LONDON -- Violinist Norbert Brainin, a founding member of the Amadeus Quartet, has died. He was 82.
Mr. Brainin died in Harrow, north London, of cancer on April 10, said Peter Craik of the Royal Academy of Music.
Born in Vienna, Mr. Brainin did not grow up in a musical family but was inspired to take up the violin at age 6 after hearing a performance by the young Yehudi Menuhin. At 10, Mr. Brainin was admitted to the Vienna Conservatory, where he studied with Riccardo Odnoposoff and later with Rosa Hochmann and Carl Flesch.
With his family, Mr. Brainin fled to England just before World War II. He studied in London with Max Rostal alongside two other Austrian refugees, violinists Siegmund Nissel and Peter Schidlof.
Mr. Brainin won the Carl Flesch prize for solo violinists at London's Guildhall School of Music in 1946.
In 1947, Mr. Brainin, Nissel, and Schidlof, who agreed to play the viola, formed the Brainin Quartet, later to be known as the Amadeus Quartet, with cellist Martin Lovett.
The quartet made its debut performance in January 1948 and quickly gained an international reputation for its affinity with the music of Beethoven, Schubert, Brahms, and Mozart. The group toured the United States, Canada, Australia, Japan, and South America, and produced several recordings.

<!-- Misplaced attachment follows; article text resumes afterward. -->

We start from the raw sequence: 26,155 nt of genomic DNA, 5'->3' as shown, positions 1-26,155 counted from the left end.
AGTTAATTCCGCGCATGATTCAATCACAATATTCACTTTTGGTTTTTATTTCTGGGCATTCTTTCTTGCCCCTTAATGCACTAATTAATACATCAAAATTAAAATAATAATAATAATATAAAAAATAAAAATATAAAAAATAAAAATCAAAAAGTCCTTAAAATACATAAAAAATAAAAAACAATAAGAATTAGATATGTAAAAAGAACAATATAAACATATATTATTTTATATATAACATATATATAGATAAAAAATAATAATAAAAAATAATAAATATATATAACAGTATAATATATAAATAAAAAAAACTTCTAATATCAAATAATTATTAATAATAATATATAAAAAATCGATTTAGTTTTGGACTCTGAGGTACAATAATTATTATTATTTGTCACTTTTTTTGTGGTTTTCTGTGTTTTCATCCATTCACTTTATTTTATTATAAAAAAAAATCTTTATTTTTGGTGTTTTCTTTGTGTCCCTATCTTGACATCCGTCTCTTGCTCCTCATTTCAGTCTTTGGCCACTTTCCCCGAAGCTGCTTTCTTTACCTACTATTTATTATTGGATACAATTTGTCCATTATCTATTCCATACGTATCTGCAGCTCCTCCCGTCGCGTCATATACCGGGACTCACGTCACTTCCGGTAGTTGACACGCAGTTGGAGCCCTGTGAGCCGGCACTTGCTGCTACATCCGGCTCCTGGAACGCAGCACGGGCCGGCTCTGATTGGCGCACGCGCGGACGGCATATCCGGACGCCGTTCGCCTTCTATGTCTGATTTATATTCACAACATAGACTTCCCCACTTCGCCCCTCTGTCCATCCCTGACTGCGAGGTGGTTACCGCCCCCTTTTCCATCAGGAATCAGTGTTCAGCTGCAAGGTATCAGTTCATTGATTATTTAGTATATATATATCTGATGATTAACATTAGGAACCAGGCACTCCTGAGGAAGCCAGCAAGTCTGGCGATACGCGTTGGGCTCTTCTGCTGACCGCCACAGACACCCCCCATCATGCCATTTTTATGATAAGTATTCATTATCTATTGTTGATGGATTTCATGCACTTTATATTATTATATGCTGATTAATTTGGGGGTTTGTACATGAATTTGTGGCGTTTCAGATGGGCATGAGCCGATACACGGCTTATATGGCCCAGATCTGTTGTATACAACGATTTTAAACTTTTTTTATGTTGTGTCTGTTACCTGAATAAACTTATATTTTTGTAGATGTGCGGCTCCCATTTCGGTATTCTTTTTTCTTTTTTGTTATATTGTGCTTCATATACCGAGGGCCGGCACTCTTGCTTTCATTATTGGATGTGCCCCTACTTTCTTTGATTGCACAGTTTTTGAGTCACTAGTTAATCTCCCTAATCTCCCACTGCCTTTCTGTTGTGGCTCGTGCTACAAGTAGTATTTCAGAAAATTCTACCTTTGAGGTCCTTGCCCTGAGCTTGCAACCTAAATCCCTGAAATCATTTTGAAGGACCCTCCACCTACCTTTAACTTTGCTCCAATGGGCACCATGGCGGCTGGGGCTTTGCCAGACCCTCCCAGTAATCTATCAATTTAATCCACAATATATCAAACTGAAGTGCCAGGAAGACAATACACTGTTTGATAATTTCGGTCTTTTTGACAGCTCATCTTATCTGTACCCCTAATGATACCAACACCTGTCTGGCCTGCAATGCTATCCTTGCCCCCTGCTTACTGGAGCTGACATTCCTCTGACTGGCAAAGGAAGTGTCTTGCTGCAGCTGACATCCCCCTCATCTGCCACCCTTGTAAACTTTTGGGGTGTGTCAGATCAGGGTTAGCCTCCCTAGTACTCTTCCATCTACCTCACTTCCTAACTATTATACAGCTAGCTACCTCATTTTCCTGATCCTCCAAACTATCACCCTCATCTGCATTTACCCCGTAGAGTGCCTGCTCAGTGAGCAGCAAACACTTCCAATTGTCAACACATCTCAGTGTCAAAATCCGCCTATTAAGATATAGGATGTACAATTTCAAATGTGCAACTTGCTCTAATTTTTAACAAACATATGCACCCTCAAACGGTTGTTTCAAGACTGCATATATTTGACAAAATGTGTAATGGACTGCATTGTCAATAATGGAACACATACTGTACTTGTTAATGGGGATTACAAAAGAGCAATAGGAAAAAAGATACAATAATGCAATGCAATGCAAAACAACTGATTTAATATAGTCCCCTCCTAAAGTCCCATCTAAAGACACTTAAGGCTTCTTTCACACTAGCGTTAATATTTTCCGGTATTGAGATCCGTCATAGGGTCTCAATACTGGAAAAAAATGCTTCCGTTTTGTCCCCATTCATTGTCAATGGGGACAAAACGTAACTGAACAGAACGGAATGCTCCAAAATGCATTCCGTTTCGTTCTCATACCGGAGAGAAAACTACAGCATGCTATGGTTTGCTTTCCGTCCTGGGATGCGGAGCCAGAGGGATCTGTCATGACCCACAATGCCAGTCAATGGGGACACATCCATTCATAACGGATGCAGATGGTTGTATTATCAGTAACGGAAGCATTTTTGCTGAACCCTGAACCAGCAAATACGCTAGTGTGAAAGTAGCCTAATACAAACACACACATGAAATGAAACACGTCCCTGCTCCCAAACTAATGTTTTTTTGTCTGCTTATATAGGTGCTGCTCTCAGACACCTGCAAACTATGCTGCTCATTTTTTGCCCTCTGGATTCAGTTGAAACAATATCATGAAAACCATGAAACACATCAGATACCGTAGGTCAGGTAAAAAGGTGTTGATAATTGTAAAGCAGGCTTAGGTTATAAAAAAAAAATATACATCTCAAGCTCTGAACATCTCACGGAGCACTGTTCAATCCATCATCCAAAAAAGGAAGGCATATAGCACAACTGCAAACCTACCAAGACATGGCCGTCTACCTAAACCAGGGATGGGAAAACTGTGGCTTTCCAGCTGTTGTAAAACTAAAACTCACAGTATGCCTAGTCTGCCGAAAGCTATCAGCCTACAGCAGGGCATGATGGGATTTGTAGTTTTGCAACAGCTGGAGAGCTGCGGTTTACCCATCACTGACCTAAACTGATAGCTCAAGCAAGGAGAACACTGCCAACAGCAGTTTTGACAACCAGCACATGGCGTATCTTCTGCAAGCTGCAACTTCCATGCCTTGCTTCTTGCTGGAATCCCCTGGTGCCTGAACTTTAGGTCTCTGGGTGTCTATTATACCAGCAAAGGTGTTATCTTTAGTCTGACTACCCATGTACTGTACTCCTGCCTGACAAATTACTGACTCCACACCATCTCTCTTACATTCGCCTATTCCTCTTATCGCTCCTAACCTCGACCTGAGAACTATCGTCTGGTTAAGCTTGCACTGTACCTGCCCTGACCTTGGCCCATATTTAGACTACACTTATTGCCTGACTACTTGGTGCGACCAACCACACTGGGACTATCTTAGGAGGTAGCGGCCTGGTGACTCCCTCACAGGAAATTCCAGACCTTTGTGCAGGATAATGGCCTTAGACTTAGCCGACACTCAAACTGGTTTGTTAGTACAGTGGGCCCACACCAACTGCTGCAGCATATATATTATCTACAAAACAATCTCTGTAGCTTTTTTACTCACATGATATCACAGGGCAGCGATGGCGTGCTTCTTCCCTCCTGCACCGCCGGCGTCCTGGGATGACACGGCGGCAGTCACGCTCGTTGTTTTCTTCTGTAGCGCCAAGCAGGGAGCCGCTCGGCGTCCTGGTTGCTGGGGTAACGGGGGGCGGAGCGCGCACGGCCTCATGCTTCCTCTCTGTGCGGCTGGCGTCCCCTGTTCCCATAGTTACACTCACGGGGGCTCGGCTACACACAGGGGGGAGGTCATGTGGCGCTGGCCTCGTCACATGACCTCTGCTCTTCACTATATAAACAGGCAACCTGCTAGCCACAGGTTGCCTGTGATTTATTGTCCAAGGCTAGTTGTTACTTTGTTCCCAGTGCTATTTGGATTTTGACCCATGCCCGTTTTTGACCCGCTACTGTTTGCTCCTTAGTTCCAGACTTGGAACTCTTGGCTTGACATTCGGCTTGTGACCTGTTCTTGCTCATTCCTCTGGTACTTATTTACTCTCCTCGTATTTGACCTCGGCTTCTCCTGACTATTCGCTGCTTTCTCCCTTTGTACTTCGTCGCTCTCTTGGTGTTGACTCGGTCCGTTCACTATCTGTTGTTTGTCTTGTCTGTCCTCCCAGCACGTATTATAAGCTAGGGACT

''I would go as far to say that a violinist who cannot play the Beethoven quartets -- that is, who hasn't the equipment to play them -- is not a violinist in the fullest possible sense," Mr. Brainin once said.
Mr. Brainin continued to perform as a solo concert violinist. With a reputation as a whimsical performer, he was known to stop midway through a performance to exchange anecdotes and jokes.
The Amadeus Quartet disbanded after Schidlof's death in 1987.
In his later years, Mr. Brainin turned to teaching. He was a professor of chamber music at the Cologne Music Academy in Germany and held a post at the Royal Academy of Music, London.
At the time of his death, Mr. Brainin was involved in setting up the Norbert Brainin Foundation in Asolo, Italy.
He leaves his wife, Katinka; and their daughter, Ann.